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Young adults still have their sights set on American dream

A new survey disproves the notion that 'echo boomers' — a combination of Generations X and Y — intend to remain renters and are clueless about homeownership.

December 16, 2012|By Mary Umberger

Among the many aftereffects of the popped housing bubble is the perception that many young adults have been spooked into doubting that they'll ever own a home — or even aspire to own one.

Not true, says a new survey from a major real estate company, which contends that 18- to 35-year-olds do indeed like the idea of owning homes, and they've learned a thing or two from watching their parents struggle with the housing market.

And by the way, that young adult child of yours, the one who has moved back home and established residence in your basement? He's probably not a slacker — he just may be acting "strategically," said Sherry Chris, chief executive of the Better Homes & Gardens real estate brand. Here's an edited version of what her company gleaned about 20- and 30-somethings:

Why did your company recently survey a broad group of young adults, generally known as Generation X and Generation Y?

When you look at nationwide demographics, about a third of the population is baby boomers — that's my generation. We've driven the economy for 30 years, and we're starting to slow down our buying of real estate.

Another third of the population is so-called echo boomers — a combination of generations X and Y — and it'll drive the economy for the next 30 years. It was important to find out what's on their minds because there's been a lot of chatter about how they're going to remain renters and don't have a clue about homeownership. It was important for us to get this firsthand.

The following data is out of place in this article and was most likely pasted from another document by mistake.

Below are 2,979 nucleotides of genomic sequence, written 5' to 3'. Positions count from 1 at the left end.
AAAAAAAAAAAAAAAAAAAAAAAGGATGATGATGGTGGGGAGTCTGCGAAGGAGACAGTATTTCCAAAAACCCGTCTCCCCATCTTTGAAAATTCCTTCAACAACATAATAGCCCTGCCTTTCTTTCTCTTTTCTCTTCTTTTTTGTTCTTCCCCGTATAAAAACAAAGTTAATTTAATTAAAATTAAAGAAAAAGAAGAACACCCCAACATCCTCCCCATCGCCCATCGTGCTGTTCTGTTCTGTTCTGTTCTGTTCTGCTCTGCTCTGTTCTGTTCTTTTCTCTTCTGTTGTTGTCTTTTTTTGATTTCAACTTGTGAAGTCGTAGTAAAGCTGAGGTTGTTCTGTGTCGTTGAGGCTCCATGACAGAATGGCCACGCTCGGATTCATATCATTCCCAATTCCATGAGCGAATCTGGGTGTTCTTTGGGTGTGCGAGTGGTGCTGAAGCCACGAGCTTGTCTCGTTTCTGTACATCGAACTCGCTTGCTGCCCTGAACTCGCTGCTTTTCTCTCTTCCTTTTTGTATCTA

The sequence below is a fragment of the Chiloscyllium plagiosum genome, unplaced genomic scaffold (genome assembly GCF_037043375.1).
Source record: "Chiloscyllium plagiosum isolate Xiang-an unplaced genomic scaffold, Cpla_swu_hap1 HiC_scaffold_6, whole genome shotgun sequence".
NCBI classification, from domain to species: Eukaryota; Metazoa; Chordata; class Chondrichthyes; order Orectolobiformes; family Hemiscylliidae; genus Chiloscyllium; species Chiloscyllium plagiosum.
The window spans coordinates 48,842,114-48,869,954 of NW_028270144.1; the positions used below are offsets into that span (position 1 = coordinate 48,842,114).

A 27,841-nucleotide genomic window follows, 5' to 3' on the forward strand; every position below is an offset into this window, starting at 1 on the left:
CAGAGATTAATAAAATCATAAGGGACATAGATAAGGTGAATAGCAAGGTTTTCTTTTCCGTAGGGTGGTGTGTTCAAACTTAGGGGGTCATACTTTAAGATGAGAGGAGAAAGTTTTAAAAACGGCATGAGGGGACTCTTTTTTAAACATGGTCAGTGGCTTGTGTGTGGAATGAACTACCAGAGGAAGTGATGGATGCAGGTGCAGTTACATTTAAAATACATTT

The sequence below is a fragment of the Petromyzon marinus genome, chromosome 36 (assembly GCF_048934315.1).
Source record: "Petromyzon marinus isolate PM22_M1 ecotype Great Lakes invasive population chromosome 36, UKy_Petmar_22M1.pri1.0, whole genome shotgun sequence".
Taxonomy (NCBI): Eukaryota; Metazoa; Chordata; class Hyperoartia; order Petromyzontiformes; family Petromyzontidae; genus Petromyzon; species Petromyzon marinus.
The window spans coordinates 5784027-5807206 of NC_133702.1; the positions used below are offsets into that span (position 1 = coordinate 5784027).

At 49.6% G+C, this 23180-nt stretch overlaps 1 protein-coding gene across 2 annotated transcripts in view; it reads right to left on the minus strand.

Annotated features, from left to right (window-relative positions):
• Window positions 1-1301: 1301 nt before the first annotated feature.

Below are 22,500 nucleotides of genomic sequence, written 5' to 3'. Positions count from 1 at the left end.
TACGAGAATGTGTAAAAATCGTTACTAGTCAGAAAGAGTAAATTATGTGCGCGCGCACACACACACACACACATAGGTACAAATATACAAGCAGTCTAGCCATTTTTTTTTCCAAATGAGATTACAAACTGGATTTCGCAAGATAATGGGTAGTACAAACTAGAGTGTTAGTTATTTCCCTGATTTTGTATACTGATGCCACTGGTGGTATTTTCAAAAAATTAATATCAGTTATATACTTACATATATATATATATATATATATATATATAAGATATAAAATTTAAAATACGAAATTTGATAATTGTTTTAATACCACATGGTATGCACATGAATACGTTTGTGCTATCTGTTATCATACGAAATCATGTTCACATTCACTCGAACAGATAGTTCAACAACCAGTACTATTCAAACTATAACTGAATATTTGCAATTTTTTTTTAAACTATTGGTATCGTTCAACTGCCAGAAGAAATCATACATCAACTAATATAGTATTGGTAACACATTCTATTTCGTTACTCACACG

So, are they gun-shy about real estate? What did they tell you?

What we found was the opposite of all the chatter and noise. This group of young adults is very much in tune with owning real estate. Their values are similar to their parents'. They don't have any feeling of entitlement. They're hardworking, and homeownership is important to them.

Nearly all said they were willing to adjust their lifestyles to save for a home. Sixty-two percent said they would eat out less, 40% said they would work a second job and 23% said they would move back home with their parents to save money. They're being strategic about saving money to own a home.

They also said that all the media coverage of the housing crisis has taught them the importance of doing their research and planning, and they think they're more knowledgeable about the process than their parents were at their age. But they want to be ready to own — 69% said that someone is ready to buy if they can maintain their lifestyle, and 61% agreed that the "readiness indicator" is if they have a secure job.

I think this group is more cautious and conservative than we thought.

Of course, confidence in the job market is no small indicator these days, which I think might slow their entry into the buying market, even if they want to buy. Then there's the evidence of huge amounts of student debt they're likely to be carrying. What did they say about student debt?

We didn't get into that. Our survey was mainly to get the lay of the land as far as the Gen X and Gen Y potential buyers were concerned. We didn't take a deeper dive than that.

I will say that earlier this year, we surveyed baby boomers to see if they had lent money for a down payment for their children or would do that. The results were pretty positive. There's money available for these young people.

What would you have done if young adults had said, "No, thanks, I think I'll remain a renter"?

Well, as an industry and certainly as a brand, we'd have to step up our campaign to show young buyers the importance of real estate as a long-term investment and lifestyle.

On a related note, something else also drove us to do this survey: the big disconnect in the average age of a first-time buyer (36), versus the average age of a real estate agent (56). The habits of this younger generation of buyers are different — they're comfortable using technology, especially mobile devices, to buy and track everything, and agents need to learn this.

They don't go to a restaurant unless they go to Yelp.com (an online service for consumers to post their opinions about places to eat, shop, etc.) first.

One of our agents in California is a great example of this. She's 36, and she gets one business lead a day from Yelp. Rather than asking clients to send her letters of recommendation, she asks them to post comments on Yelp. That's a pretty powerful example.

Mary Umberger writes for the Chicago Tribune.

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